We lost Alfredo Martini, a pro cyclist from Fausto Coppi‘s era, yesterday (August 25, 2014).
Martini was born on 18 February 1921 in Florence, Tuscany. He was a professional between 1941 and 1957. He won the Tour of the Apennines in 1947, the Giro del Piemonte in 1950, and a stage in the 1950 Giro d’Italia (stage 2, a 245 km -152 mi- running from Salsomaggiore Terme to Martini’s home town, Florence). He finished 1950 Giro in third place, after the winner Hugo Koblet and the second finisher Gino Bartali. He also wore the race leader’s pink jersey “maglia rosa” during stage 8.
After his retirement, he managed cycling teams Ferretti (1969-1972) and Sammontana (1973-1974). In 1971, the Ferretti team won the Giro d’Italia general classification with the Swede Gösta Pettersson.
Then he became the coach of the Italian national cycling team for a long period, between 1975 and 1997. Under his management, the Italian national cycling team won the rainbow jersey with Francesco Moser in 1977 in San Cristóbal (Venezuela), Giuseppe Saronni in 1982 at Goodwood (Great Britain), Moreno Argentin in 1986 in Colorado Springs (United States), Maurizio Fondriest in 1988 in Ronse (Belgium), Gianni Bugno in 1991 in Stuttgart (Germany) and in 1992 in Benidorm (Spain); plus another seven silvers and seven bronzes.
Since 1998 he was the supervisor of all the national teams of cycling and Honorary President of the Italian Cycling Federation.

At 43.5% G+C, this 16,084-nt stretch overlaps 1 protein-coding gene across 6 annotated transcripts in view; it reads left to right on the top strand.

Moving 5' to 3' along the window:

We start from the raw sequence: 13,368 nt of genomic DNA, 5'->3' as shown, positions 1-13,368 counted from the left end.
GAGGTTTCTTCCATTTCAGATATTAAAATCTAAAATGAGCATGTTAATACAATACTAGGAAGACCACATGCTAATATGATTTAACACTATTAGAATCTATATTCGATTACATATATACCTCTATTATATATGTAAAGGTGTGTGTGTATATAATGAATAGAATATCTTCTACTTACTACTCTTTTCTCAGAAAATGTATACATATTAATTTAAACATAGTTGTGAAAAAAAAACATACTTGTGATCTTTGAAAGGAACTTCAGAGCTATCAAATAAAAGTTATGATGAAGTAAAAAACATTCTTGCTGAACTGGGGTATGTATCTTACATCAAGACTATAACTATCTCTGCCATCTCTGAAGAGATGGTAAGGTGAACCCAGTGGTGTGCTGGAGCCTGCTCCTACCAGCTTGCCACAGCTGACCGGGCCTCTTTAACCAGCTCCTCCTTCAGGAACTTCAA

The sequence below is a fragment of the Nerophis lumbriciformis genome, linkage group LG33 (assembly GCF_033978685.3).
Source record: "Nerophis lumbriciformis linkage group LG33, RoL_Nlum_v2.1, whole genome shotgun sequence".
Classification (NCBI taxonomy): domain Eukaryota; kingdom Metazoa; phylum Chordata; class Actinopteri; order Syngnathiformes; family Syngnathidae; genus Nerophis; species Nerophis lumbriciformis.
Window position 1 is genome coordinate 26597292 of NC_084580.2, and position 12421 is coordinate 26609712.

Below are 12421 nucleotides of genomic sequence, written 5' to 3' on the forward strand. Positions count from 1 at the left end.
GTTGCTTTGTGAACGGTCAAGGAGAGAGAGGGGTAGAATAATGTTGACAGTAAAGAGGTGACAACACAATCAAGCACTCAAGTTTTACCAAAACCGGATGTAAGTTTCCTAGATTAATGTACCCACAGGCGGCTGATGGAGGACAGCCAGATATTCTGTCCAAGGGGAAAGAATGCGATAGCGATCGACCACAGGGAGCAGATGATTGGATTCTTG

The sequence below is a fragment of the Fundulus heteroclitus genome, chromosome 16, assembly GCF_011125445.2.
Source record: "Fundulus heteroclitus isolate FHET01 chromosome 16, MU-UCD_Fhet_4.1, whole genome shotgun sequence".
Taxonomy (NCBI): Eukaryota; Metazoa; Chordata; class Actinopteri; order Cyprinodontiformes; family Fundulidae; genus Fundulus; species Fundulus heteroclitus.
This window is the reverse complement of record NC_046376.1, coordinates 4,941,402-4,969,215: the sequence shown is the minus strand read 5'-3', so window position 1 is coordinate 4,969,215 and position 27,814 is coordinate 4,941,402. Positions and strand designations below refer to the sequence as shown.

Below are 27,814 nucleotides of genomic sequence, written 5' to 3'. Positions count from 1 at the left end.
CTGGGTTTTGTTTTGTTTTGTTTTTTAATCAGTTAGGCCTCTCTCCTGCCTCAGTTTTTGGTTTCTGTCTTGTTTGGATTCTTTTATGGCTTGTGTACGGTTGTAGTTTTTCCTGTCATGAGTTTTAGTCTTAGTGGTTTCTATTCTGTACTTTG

Since March 2013 he was the Honorary President of the “Association Fausto and Serse Coppi” in Castellania.
In 2007, with the help of sports journalist Francesco Caremani, Martini told his exceptional career as an athlete and coach in a book named “Ciclismo, brava gente. Un secolo di pedali e passioni raccontato in presa diretta” (Cycling, good people. A century of pedals and passions told in live)”.
In 2008, he released another important book, “Alfredo Martini, memorie di un grande saggio del ciclismo” (Alfredo Martini, memories of a great sage of cycling) by Franco Calamai, which traces the life, memories, and anecdotes of a life spent in the world of pedals.
His last work was: “La vita è una ruota” (Life is a wheel), written with Mark Pastonesi Edilciclo.
He passed away on August 25th 2014 in Sesto Fiorentino, at the age of 93 years.